WORCESTER, Mass. There was a time when peeking at another student's work during class was a problem. Then again, there was a time when only televisions had clickers, not classrooms.
Starting in January, not only do students in the undergraduate biology lab sections at Worcester Polytechnic Institute (WPI) have clickers, they are using them in a new way that promises to improve student-achievement and enhance teaching during science labs. It's all part of a novel academic technology suite, dubbed "The Connected Lab," developed at WPI through a grant from the Davis Educational Foundation.
The Connected Lab has three main components: real-time display of student lab results during class; remote access to all student data for analysis after the lab; and an online library of multimedia content demonstrating lab procedures that students can view at their convenience to help prepare for class or to use as a resource in the lab.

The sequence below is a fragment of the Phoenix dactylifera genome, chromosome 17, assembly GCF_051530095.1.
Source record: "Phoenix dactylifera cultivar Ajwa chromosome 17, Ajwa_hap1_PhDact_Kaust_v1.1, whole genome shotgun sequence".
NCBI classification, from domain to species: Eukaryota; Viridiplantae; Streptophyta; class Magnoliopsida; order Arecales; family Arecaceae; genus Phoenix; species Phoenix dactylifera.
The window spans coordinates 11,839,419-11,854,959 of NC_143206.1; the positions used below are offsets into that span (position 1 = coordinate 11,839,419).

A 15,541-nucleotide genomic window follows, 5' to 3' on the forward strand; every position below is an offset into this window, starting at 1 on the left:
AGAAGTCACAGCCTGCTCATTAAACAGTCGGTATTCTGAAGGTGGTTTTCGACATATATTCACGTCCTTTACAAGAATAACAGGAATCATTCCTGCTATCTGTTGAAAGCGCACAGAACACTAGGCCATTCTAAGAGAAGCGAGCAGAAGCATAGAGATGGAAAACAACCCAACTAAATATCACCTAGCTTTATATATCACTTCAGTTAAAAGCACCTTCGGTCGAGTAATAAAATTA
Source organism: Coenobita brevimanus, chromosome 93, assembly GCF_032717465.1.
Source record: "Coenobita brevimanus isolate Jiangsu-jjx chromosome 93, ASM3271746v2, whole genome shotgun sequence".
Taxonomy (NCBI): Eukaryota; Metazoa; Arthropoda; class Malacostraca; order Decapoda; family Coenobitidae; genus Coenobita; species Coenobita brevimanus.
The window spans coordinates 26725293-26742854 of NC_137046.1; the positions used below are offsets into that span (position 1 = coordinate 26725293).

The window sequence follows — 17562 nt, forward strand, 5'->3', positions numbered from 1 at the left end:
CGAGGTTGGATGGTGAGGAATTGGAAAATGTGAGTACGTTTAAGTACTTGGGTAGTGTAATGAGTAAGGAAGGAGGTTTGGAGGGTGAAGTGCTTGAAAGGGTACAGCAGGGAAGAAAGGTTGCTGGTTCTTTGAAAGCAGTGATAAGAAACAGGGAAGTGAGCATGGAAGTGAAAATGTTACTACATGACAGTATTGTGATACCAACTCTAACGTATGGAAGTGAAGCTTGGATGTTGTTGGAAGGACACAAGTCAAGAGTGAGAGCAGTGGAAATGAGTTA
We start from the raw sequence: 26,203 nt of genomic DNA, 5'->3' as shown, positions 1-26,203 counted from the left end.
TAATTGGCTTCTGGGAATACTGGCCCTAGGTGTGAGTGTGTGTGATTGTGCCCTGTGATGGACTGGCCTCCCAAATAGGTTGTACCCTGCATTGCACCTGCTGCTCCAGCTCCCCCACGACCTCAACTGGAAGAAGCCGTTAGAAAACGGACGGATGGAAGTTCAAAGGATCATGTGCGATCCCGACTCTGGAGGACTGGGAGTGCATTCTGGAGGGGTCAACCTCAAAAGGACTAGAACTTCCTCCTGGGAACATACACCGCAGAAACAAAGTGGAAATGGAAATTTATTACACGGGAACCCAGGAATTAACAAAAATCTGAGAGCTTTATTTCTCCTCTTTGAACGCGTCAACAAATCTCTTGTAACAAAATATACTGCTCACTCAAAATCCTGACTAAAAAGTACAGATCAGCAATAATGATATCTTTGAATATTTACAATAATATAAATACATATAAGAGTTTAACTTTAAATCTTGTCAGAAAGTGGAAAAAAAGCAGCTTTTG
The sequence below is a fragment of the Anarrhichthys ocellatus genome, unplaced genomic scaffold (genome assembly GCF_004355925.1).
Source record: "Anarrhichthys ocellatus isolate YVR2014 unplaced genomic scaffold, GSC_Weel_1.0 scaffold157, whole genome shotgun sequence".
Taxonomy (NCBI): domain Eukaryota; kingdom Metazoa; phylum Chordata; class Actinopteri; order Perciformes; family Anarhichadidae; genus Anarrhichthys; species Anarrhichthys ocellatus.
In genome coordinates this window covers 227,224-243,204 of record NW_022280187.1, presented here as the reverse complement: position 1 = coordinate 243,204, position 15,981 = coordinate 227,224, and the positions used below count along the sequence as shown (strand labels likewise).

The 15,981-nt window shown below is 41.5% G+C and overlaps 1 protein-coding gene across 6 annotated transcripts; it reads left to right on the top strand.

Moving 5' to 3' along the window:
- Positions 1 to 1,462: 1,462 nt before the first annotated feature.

During a lab session, students use hand-held remote devices (clickers) to enter their data as their experiments progress. All data is immediately displayed, by lab group, on a projection screen for the whole class to see. "The students like to see how they are doing compared to other groups, and it helps me to be more effective teaching the lab," says Michael Buckholt, principal investigator of The Connected Lab program and instructor in WPI's Department of Biology and Biotechnology. "When the lab is in progress, I can't be looking over every student's shoulder, all the time. But with this system, I can quickly see which groups are on track. If any groups are getting into trouble, I can go right away to the group that needs intervention and help them through it. When we catch mistakes early, it makes the rest of the lab more meaningful."
The Connected Lab project is also designed to minimize time taken up with discussions of routine set-up and experimental procedures, thereby giving the students more t
|Contact: Michael Cohen|
Worcester Polytechnic Institute